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In a culture bent on movement, it’s important to remember the greatness of stillness. 

Oftentimes when I’m outside using the grill or watching the children play, I look up at the sky. There are usually a few red-tailed hawks circling in the air, floating on thermals. With their wings stretched wide, they careen through the atmosphere like tiny boats, flapping only on occasion, because stillness is sufficient for them.

On one evening, a group of three hawks was weaving in and out of each other’s paths: drawing circles within circles. The air was clear, the sky filled with great, puffy clouds letting through hints of blue as they drifted overhead. And then one of the hawks stopped, staying in place. I stared for a few moments, trying to figure out if my eyes were tricking me. They weren’t. It had caught a thermal that was holding it in one small space, lifting the bird without pushing it in one direction or another. Effortlessly, it held that still pose in the clouds for a few minutes. The picture was . . . great, and beautiful. I couldn’t stop staring.

The experience immediately brought to mind Psalm 46:10, “Be still, and know that I am God. I will be exalted among the nations, I will be exalted in the earth!” Why does God command us to be still? There are many reasons, I think. But one of them, rooted in the psalmist’s words, is that we will find refuge in stillness, for in stillness we imbibe the knowledge of God. Stillness, you see, gives us a single perspective for a time. It allows us to focus and meditate on who we are in the context of who God is. And God has a simple message for us when we focus on him: he will be exalted.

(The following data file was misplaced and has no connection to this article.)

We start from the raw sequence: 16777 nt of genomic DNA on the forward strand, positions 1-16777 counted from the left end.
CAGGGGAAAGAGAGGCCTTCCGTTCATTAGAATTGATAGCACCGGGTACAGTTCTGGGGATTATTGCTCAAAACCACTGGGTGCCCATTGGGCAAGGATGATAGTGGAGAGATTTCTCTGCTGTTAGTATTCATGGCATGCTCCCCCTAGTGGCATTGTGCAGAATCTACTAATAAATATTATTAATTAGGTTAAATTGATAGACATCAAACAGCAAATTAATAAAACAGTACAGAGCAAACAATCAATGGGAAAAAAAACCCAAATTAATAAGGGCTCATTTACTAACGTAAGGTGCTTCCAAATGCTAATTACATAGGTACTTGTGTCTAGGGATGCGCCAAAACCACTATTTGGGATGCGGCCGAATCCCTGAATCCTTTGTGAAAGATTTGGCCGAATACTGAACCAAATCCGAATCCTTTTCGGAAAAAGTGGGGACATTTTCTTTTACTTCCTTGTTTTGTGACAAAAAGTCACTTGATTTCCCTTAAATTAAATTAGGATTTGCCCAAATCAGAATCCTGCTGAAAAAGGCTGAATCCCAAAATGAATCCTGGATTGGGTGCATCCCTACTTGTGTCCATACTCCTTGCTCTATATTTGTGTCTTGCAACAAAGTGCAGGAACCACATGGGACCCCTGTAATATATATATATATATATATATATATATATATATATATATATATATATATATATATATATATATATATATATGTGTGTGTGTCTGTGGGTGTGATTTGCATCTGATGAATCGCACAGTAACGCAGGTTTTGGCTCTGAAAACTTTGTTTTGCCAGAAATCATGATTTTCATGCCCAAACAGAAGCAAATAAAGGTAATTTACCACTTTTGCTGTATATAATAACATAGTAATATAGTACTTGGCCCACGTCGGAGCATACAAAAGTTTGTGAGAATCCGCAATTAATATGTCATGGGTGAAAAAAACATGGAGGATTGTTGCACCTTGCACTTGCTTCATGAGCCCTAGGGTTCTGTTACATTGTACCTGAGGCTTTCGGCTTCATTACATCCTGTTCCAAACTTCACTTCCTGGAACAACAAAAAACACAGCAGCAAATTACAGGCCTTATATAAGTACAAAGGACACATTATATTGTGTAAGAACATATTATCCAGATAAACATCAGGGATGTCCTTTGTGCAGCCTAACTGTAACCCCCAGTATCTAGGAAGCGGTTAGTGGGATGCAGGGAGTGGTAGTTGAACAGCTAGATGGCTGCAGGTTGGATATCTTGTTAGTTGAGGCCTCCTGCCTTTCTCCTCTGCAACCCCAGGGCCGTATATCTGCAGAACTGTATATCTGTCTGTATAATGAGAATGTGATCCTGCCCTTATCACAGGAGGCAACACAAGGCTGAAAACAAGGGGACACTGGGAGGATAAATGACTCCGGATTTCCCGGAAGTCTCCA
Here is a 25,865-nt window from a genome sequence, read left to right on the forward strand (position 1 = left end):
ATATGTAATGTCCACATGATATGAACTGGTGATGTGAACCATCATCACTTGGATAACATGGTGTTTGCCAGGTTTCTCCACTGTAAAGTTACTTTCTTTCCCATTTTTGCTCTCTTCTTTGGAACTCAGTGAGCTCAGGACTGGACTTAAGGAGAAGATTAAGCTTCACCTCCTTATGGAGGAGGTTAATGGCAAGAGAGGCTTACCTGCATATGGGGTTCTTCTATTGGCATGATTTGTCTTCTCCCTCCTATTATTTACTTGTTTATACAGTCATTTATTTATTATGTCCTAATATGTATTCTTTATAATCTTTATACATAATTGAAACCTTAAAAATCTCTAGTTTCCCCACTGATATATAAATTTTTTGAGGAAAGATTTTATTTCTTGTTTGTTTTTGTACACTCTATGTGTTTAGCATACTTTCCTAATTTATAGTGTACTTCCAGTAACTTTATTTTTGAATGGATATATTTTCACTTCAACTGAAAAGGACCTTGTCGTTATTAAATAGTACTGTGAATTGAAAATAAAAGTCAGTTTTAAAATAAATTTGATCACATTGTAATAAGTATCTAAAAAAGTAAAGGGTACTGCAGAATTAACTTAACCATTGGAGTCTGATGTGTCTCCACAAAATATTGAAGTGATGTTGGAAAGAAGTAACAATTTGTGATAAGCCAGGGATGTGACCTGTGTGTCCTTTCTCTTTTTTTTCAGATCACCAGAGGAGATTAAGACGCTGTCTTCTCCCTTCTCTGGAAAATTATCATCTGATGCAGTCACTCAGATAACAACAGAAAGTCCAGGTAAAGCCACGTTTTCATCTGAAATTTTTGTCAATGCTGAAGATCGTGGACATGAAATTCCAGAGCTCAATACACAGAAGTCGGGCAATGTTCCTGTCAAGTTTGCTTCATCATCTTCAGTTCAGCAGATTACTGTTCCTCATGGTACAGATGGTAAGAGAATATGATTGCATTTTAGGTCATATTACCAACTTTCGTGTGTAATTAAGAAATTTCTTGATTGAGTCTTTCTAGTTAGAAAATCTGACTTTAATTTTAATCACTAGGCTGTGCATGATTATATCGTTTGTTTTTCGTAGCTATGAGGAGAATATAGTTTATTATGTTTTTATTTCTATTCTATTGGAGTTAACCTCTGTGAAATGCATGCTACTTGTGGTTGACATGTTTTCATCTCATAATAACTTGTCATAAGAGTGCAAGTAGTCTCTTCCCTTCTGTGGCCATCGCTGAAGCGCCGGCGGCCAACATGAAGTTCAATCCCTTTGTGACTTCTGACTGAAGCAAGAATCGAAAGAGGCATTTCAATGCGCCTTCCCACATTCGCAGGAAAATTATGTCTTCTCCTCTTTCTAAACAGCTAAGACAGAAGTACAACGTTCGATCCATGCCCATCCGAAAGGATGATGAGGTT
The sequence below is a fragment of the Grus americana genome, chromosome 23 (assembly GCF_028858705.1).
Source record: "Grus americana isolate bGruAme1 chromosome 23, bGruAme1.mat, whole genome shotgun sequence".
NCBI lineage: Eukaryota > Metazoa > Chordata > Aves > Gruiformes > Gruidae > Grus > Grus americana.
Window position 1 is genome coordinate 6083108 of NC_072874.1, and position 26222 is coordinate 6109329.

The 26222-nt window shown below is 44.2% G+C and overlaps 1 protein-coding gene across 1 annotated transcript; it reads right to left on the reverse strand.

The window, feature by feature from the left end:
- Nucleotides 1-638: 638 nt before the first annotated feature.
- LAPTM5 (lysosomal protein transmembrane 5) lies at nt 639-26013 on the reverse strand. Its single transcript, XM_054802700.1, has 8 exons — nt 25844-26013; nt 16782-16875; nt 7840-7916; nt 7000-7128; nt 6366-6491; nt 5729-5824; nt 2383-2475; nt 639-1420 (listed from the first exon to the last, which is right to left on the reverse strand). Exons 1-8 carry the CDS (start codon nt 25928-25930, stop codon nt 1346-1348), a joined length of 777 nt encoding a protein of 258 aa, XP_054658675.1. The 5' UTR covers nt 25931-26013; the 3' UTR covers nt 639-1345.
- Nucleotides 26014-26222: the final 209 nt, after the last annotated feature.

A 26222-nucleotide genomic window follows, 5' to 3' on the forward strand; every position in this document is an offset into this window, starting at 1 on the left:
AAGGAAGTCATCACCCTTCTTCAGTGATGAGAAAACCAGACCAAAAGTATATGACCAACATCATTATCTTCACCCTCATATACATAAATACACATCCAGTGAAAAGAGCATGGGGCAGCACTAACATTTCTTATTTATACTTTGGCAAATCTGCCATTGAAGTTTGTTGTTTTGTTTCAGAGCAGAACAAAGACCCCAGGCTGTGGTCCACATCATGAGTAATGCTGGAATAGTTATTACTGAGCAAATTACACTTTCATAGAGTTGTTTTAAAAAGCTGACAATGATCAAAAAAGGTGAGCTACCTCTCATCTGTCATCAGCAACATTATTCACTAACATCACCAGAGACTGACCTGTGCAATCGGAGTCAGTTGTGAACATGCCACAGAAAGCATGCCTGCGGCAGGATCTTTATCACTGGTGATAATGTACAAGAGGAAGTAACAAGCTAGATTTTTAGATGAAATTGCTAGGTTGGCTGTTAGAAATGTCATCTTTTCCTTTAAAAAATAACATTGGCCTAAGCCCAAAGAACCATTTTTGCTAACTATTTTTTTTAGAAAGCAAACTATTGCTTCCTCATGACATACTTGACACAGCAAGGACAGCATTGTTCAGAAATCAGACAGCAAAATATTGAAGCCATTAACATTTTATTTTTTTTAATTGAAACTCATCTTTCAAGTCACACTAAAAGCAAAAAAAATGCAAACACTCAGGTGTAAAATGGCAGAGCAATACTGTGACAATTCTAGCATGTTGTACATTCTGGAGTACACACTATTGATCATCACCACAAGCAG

On that summer evening, I was drawn into the exaltation, the creaturely glory, of a red-tailed hawk. His stillness let me see him in all of his God-given greatness. But such exaltation is a shadow of the exaltation of God himself, who hemmed the hawk with feathers, who set the clouds scudding in the atmosphere above my head, who controlled the light wind with the word of his power (Heb. 1:3). And the exaltation of this God brings great comfort, for it shows that beauty and grace and power (all of which reflect God’s character) will win the day. 

The greatness of stillness, then, lies in its revelation of divine exaltation. The God of the world is highest. And he bids us to commune with him in stillness.  


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